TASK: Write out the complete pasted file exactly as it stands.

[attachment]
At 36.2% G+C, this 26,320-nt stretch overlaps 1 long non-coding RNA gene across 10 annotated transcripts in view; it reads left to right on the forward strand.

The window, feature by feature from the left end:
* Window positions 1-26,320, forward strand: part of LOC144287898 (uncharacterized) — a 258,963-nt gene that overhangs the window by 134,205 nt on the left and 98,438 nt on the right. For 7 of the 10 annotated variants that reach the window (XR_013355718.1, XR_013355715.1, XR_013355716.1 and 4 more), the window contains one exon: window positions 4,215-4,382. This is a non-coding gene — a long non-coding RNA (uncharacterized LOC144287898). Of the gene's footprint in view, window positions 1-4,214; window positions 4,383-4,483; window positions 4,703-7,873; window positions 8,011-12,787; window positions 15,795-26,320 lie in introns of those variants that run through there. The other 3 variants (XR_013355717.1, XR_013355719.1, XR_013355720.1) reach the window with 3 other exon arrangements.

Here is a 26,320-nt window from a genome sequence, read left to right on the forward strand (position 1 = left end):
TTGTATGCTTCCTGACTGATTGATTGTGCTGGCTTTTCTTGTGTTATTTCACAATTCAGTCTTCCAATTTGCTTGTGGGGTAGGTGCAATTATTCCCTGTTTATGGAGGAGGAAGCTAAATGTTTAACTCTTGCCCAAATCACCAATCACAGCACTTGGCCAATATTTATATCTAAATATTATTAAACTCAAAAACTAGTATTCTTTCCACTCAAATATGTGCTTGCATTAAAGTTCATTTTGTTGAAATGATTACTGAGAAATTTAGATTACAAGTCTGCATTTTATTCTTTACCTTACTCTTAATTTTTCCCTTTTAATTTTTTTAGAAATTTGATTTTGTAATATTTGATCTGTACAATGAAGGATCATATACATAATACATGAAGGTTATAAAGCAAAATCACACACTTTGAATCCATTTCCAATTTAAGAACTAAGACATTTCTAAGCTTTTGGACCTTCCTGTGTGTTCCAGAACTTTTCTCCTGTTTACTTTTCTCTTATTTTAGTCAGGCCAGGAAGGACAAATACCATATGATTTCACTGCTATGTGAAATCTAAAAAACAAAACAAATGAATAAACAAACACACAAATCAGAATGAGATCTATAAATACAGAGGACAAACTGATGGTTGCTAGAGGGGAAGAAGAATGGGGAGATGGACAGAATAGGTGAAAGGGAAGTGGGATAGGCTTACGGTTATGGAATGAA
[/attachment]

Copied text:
At 36.2% G+C, this 26,320-nt stretch overlaps 1 long non-coding RNA gene across 10 annotated transcripts in view; it reads left to right on the forward strand.

The window, feature by feature from the left end:
* Window positions 1-26,320, forward strand: part of LOC144287898 (uncharacterized) — a 258,963-nt gene that overhangs the window by 134,205 nt on the left and 98,438 nt on the right. For 7 of the 10 annotated variants that reach the window (XR_013355718.1, XR_013355715.1, XR_013355716.1 and 4 more), the window contains one exon: window positions 4,215-4,382. This is a non-coding gene — a long non-coding RNA (uncharacterized LOC144287898). Of the gene's footprint in view, window positions 1-4,214; window positions 4,383-4,483; window positions 4,703-7,873; window positions 8,011-12,787; window positions 15,795-26,320 lie in introns of those variants that run through there. The other 3 variants (XR_013355717.1, XR_013355719.1, XR_013355720.1) reach the window with 3 other exon arrangements.

Here is a 26,320-nt window from a genome sequence, read left to right on the forward strand (position 1 = left end):
TTGTATGCTTCCTGACTGATTGATTGTGCTGGCTTTTCTTGTGTTATTTCACAATTCAGTCTTCCAATTTGCTTGTGGGGTAGGTGCAATTATTCCCTGTTTATGGAGGAGGAAGCTAAATGTTTAACTCTTGCCCAAATCACCAATCACAGCACTTGGCCAATATTTATATCTAAATATTATTAAACTCAAAAACTAGTATTCTTTCCACTCAAATATGTGCTTGCATTAAAGTTCATTTTGTTGAAATGATTACTGAGAAATTTAGATTACAAGTCTGCATTTTATTCTTTACCTTACTCTTAATTTTTCCCTTTTAATTTTTTTAGAAATTTGATTTTGTAATATTTGATCTGTACAATGAAGGATCATATACATAATACATGAAGGTTATAAAGCAAAATCACACACTTTGAATCCATTTCCAATTTAAGAACTAAGACATTTCTAAGCTTTTGGACCTTCCTGTGTGTTCCAGAACTTTTCTCCTGTTTACTTTTCTCTTATTTTAGTCAGGCCAGGAAGGACAAATACCATATGATTTCACTGCTATGTGAAATCTAAAAAACAAAACAAATGAATAAACAAACACACAAATCAGAATGAGATCTATAAATACAGAGGACAAACTGATGGTTGCTAGAGGGGAAGAAGAATGGGGAGATGGACAGAATAGGTGAAAGGGAAGTGGGATAGGCTTACGGTTATGGAATGAA